December 18, 2008

Christmas time

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I have always thought of Christmas time, when it has come round, as a good time; a kind, forgiving, charitable time; the only time I know of, in the long calendar of the year, when men and women seem by one consent to open their shut-up hearts freely, and to think of people below them as if they really were fellow passengers to the grave, and not another race of creatures bound on other journeys. ~Charles Dickens

December 15, 2008

Where angels dwell

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It is not known precisely where angels dwell - whether in the air, the void, or the planets. It has not been God's pleasure that we should be informed of their abode. ~Voltaire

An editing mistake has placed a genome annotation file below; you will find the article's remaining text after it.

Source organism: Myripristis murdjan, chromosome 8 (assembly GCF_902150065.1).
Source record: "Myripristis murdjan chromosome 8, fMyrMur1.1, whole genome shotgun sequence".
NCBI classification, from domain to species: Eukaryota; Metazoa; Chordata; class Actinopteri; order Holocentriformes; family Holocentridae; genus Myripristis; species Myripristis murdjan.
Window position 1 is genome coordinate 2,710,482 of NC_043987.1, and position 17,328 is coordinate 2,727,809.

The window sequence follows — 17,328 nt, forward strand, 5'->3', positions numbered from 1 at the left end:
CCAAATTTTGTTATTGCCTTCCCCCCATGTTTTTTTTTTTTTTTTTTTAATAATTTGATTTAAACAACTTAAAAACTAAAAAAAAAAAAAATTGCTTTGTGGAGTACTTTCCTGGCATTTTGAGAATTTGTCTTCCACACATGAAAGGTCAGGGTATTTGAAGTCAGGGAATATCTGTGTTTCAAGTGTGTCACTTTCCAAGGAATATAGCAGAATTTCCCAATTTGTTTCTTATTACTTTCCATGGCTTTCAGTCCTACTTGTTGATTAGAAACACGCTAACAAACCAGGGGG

December 14, 2008

Blooms of December

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Hardy geranium still blooms indoor. Garden Bloggers' Bloom Day is hosted by Carol at May Dreams Garden.

December 13, 2008

Small water garden.

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Little tired with brown color outside, I decided to browse through unpublished pictures and I found one set I'd like to share - it reminds me of paradise and first palindrome said by Adam which was "Madam, I'm Adam". (what palindrome is look here)

Looking for inspiration and new backyard landscape ideas? After Christmas preparations’ madness will be over, it will be a good time to plan changes in the garden for coming year – if you look for different gardening ideas – this post is for you.
So, today I share the inspirations on how to combine water and stone garden. Do you think to build a pond? Maybe a fish pond? So this garden design idea could be great for you.